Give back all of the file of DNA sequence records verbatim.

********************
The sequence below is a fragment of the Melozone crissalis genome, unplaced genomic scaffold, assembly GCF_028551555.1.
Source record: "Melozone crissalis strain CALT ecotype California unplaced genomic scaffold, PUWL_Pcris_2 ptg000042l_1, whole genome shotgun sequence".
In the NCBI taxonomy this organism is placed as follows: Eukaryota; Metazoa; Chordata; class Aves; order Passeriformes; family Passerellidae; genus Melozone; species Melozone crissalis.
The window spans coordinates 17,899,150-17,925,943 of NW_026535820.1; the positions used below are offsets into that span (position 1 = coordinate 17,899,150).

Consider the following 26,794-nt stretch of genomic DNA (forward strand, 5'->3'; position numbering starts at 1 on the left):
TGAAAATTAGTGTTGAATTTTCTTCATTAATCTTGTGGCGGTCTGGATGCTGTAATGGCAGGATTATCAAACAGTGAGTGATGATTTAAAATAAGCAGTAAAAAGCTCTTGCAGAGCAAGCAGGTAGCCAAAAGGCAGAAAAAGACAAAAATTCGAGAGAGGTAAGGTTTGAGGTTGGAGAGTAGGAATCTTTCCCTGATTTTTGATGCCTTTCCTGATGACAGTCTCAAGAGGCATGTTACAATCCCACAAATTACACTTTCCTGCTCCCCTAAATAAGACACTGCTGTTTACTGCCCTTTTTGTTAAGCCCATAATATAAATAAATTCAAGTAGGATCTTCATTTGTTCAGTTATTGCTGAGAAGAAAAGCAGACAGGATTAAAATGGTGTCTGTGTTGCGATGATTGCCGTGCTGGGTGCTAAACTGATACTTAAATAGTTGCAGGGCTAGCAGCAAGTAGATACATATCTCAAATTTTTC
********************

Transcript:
The sequence below is a fragment of the Melozone crissalis genome, unplaced genomic scaffold, assembly GCF_028551555.1.
Source record: "Melozone crissalis strain CALT ecotype California unplaced genomic scaffold, PUWL_Pcris_2 ptg000042l_1, whole genome shotgun sequence".
In the NCBI taxonomy this organism is placed as follows: Eukaryota; Metazoa; Chordata; class Aves; order Passeriformes; family Passerellidae; genus Melozone; species Melozone crissalis.
The window spans coordinates 17,899,150-17,925,943 of NW_026535820.1; the positions used below are offsets into that span (position 1 = coordinate 17,899,150).

Consider the following 26,794-nt stretch of genomic DNA (forward strand, 5'->3'; position numbering starts at 1 on the left):
TGAAAATTAGTGTTGAATTTTCTTCATTAATCTTGTGGCGGTCTGGATGCTGTAATGGCAGGATTATCAAACAGTGAGTGATGATTTAAAATAAGCAGTAAAAAGCTCTTGCAGAGCAAGCAGGTAGCCAAAAGGCAGAAAAAGACAAAAATTCGAGAGAGGTAAGGTTTGAGGTTGGAGAGTAGGAATCTTTCCCTGATTTTTGATGCCTTTCCTGATGACAGTCTCAAGAGGCATGTTACAATCCCACAAATTACACTTTCCTGCTCCCCTAAATAAGACACTGCTGTTTACTGCCCTTTTTGTTAAGCCCATAATATAAATAAATTCAAGTAGGATCTTCATTTGTTCAGTTATTGCTGAGAAGAAAAGCAGACAGGATTAAAATGGTGTCTGTGTTGCGATGATTGCCGTGCTGGGTGCTAAACTGATACTTAAATAGTTGCAGGGCTAGCAGCAAGTAGATACATATCTCAAATTTTTC